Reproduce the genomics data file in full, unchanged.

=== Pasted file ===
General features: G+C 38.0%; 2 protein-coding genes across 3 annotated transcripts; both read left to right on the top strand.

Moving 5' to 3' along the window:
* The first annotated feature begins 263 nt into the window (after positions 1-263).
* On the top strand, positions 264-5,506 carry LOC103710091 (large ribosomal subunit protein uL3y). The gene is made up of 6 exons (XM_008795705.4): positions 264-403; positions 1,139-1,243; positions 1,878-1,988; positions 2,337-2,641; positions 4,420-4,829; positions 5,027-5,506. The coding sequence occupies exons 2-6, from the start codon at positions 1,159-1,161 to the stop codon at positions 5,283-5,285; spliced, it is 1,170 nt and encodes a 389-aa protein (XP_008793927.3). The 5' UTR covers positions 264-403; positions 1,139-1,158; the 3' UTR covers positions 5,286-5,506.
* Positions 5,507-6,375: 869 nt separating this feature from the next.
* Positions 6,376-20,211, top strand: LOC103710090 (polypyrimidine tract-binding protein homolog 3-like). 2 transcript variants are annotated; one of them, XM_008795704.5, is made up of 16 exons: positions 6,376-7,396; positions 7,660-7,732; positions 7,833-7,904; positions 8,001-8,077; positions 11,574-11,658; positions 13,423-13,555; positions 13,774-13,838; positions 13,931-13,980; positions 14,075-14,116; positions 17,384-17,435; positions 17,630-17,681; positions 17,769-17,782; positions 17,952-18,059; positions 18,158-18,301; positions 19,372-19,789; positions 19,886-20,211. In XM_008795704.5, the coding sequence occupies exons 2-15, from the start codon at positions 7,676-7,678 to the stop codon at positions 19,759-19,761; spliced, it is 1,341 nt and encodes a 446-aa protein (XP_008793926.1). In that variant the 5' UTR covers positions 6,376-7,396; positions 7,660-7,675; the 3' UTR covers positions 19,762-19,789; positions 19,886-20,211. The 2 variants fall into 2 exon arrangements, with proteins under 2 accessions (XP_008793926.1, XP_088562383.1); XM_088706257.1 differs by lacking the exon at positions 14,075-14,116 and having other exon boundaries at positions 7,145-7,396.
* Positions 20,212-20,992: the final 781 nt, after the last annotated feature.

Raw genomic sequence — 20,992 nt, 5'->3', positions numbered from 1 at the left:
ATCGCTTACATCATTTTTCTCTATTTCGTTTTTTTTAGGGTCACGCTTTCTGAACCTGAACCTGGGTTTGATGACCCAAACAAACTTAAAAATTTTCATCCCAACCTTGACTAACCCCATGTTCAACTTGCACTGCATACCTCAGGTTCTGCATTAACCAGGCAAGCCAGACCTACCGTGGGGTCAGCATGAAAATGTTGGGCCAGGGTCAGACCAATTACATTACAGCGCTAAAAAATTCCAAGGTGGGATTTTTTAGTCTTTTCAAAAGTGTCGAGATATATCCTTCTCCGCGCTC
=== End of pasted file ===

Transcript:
General features: G+C 38.0%; 2 protein-coding genes across 3 annotated transcripts; both read left to right on the top strand.

Moving 5' to 3' along the window:
* The first annotated feature begins 263 nt into the window (after positions 1-263).
* On the top strand, positions 264-5,506 carry LOC103710091 (large ribosomal subunit protein uL3y). The gene is made up of 6 exons (XM_008795705.4): positions 264-403; positions 1,139-1,243; positions 1,878-1,988; positions 2,337-2,641; positions 4,420-4,829; positions 5,027-5,506. The coding sequence occupies exons 2-6, from the start codon at positions 1,159-1,161 to the stop codon at positions 5,283-5,285; spliced, it is 1,170 nt and encodes a 389-aa protein (XP_008793927.3). The 5' UTR covers positions 264-403; positions 1,139-1,158; the 3' UTR covers positions 5,286-5,506.
* Positions 5,507-6,375: 869 nt separating this feature from the next.
* Positions 6,376-20,211, top strand: LOC103710090 (polypyrimidine tract-binding protein homolog 3-like). 2 transcript variants are annotated; one of them, XM_008795704.5, is made up of 16 exons: positions 6,376-7,396; positions 7,660-7,732; positions 7,833-7,904; positions 8,001-8,077; positions 11,574-11,658; positions 13,423-13,555; positions 13,774-13,838; positions 13,931-13,980; positions 14,075-14,116; positions 17,384-17,435; positions 17,630-17,681; positions 17,769-17,782; positions 17,952-18,059; positions 18,158-18,301; positions 19,372-19,789; positions 19,886-20,211. In XM_008795704.5, the coding sequence occupies exons 2-15, from the start codon at positions 7,676-7,678 to the stop codon at positions 19,759-19,761; spliced, it is 1,341 nt and encodes a 446-aa protein (XP_008793926.1). In that variant the 5' UTR covers positions 6,376-7,396; positions 7,660-7,675; the 3' UTR covers positions 19,762-19,789; positions 19,886-20,211. The 2 variants fall into 2 exon arrangements, with proteins under 2 accessions (XP_008793926.1, XP_088562383.1); XM_088706257.1 differs by lacking the exon at positions 14,075-14,116 and having other exon boundaries at positions 7,145-7,396.
* Positions 20,212-20,992: the final 781 nt, after the last annotated feature.

Raw genomic sequence — 20,992 nt, 5'->3', positions numbered from 1 at the left:
ATCGCTTACATCATTTTTCTCTATTTCGTTTTTTTTAGGGTCACGCTTTCTGAACCTGAACCTGGGTTTGATGACCCAAACAAACTTAAAAATTTTCATCCCAACCTTGACTAACCCCATGTTCAACTTGCACTGCATACCTCAGGTTCTGCATTAACCAGGCAAGCCAGACCTACCGTGGGGTCAGCATGAAAATGTTGGGCCAGGGTCAGACCAATTACATTACAGCGCTAAAAAATTCCAAGGTGGGATTTTTTAGTCTTTTCAAAAGTGTCGAGATATATCCTTCTCCGCGCTC